• For paper tax returns: 1 month from the date of issue on the Notice of Assessment
  • For electronic filing through eTAX: 2 months from the date of issue on the Notice of Assessment

Penalties for late payment or non-compliance

Failing to notify the tax authority within four months after the tax year ends, missing deadlines, providing false information, or inadequate record-keeping can lead to penalties.

All property owners, whether joint or tenants-in-common, must report rental income and pay property tax as if they were the sole owner. Normally, the tax authority contacts the ‘precedent owner’ (the first listed on the title deed), who then files the return and pays the tax on behalf of all owners.

All joint owners share the responsibility for reporting rental income and paying taxes. Not receiving a tax return doesn’t excuse late submissions; ensure you file on time.


Property tax in Hong Kong is a critical consideration for any real estate investor. While it may appear straightforward with a fixed tax rate, the intricacies of rental income calculation, assessable value, and potential deductions can significantly impact the tax liability.

Familiarizing yourself with the key tax obligations and requirements will enable you to manage your investments more efficiently and maximize returns.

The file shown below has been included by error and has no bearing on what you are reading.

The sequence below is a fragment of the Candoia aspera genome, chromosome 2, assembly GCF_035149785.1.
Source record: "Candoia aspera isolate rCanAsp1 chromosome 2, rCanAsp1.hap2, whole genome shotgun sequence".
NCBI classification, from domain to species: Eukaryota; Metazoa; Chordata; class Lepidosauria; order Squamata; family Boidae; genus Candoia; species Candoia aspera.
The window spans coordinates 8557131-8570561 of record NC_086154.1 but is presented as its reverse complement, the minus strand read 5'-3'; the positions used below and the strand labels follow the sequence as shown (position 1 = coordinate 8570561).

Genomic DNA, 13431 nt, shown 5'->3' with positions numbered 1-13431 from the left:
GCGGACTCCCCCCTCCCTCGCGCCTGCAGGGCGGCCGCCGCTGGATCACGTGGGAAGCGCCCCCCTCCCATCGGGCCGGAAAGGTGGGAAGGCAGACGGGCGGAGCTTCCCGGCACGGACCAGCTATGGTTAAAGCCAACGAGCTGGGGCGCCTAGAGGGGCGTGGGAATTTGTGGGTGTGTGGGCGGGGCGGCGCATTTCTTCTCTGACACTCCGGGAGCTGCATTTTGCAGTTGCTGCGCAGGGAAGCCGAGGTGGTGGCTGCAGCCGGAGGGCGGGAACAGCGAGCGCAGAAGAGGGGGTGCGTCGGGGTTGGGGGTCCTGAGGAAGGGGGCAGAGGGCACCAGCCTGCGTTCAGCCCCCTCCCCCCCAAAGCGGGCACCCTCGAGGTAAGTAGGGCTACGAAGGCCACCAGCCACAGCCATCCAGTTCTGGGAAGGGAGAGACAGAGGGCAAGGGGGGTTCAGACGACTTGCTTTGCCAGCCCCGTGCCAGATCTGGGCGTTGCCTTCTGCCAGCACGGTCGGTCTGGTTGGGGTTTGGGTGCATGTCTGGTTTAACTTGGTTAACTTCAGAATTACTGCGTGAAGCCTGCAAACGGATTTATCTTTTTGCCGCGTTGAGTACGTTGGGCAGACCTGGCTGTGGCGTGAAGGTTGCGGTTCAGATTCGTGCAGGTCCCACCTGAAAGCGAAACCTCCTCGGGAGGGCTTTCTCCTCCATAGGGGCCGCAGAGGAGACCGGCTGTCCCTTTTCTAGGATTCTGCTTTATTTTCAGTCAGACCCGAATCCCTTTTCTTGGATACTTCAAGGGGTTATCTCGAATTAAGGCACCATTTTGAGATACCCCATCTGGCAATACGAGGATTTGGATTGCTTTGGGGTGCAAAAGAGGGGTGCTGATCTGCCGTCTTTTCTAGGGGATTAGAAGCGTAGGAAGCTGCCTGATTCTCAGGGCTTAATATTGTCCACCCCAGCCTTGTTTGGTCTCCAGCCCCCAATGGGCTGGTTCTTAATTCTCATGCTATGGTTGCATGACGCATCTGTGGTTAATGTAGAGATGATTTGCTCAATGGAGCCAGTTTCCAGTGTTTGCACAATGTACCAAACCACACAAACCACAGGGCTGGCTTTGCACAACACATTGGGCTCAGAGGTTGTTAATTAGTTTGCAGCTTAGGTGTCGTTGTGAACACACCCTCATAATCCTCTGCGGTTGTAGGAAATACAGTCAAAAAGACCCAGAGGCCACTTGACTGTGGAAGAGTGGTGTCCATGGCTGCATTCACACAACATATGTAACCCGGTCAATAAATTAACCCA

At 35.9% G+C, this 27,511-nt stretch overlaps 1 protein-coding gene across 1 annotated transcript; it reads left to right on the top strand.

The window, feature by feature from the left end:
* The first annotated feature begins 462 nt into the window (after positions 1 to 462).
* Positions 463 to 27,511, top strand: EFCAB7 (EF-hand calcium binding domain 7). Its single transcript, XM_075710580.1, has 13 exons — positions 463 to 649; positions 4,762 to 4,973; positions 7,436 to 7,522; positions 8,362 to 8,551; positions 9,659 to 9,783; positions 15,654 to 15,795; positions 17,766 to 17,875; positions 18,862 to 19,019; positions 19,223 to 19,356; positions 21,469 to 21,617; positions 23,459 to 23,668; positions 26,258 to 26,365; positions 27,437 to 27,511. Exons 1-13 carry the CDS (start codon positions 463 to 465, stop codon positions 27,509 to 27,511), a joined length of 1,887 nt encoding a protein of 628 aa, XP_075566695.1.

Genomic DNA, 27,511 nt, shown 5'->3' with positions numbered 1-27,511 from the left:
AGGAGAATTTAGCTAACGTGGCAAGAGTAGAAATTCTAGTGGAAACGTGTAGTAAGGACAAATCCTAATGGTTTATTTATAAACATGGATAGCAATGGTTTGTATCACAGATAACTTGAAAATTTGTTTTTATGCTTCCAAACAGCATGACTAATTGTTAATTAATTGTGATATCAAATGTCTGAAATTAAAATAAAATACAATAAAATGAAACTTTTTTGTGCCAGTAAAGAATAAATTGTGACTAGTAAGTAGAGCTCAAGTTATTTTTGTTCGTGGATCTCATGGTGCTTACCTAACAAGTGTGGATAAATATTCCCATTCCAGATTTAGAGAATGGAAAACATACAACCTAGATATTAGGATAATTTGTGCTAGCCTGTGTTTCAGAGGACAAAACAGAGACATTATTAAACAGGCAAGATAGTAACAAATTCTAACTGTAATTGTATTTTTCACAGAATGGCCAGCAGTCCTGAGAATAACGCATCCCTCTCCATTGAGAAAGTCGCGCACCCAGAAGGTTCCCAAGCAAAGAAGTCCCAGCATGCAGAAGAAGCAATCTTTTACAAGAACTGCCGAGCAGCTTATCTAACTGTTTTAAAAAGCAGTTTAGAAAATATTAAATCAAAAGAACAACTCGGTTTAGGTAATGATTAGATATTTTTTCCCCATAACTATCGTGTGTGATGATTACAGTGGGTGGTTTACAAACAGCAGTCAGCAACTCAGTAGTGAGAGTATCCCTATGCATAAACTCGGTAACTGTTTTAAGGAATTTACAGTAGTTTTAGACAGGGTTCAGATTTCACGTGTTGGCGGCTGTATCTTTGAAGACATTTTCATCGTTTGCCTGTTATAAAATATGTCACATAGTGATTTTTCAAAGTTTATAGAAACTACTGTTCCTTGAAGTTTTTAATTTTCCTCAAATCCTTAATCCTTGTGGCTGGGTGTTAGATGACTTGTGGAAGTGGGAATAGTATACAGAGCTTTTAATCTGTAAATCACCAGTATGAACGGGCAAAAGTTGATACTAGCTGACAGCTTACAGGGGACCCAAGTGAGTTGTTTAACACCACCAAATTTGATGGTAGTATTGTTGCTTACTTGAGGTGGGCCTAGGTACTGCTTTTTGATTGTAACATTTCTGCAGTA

For further information relating to company incorporation in Hong Kong, feel free to contact us at

Frequently Asked Questions

Are there any exemption for property tax in Hong Kong?

There are several circumstances under which rental income is exempt from property tax, such as the property being used for charitable purposes charitable institutions, certain religious institutions, statutory bodies, and some educational institutions.

Are there any connection between Property tax and Stamp duty in Hong Kong?

Property tax and stamp duty in Hong Kong are both related to real estate, but they have distinct purposes and applications.

  • Property tax: This tax is charged annually to land and building owners in Hong Kong.
  • Stamp duty: This is a one-time tax payment based on the property’s value during purchase or transfer, covering residential and commercial properties.

Disclaimer: While BBCIncorp strives to make the information on this website as timely and accurate as possible, the information itself is for reference purposes only. You should not substitute the information provided in this article for competent legal advice. Feel free to contact BBCIncorp’s customer services for advice on your specific cases.

Share this article

Industry News & Insights

Get helpful tips and info from our newsletter!

Stay in the know and be empowered with our strategic how-tos, resources, and guidelines.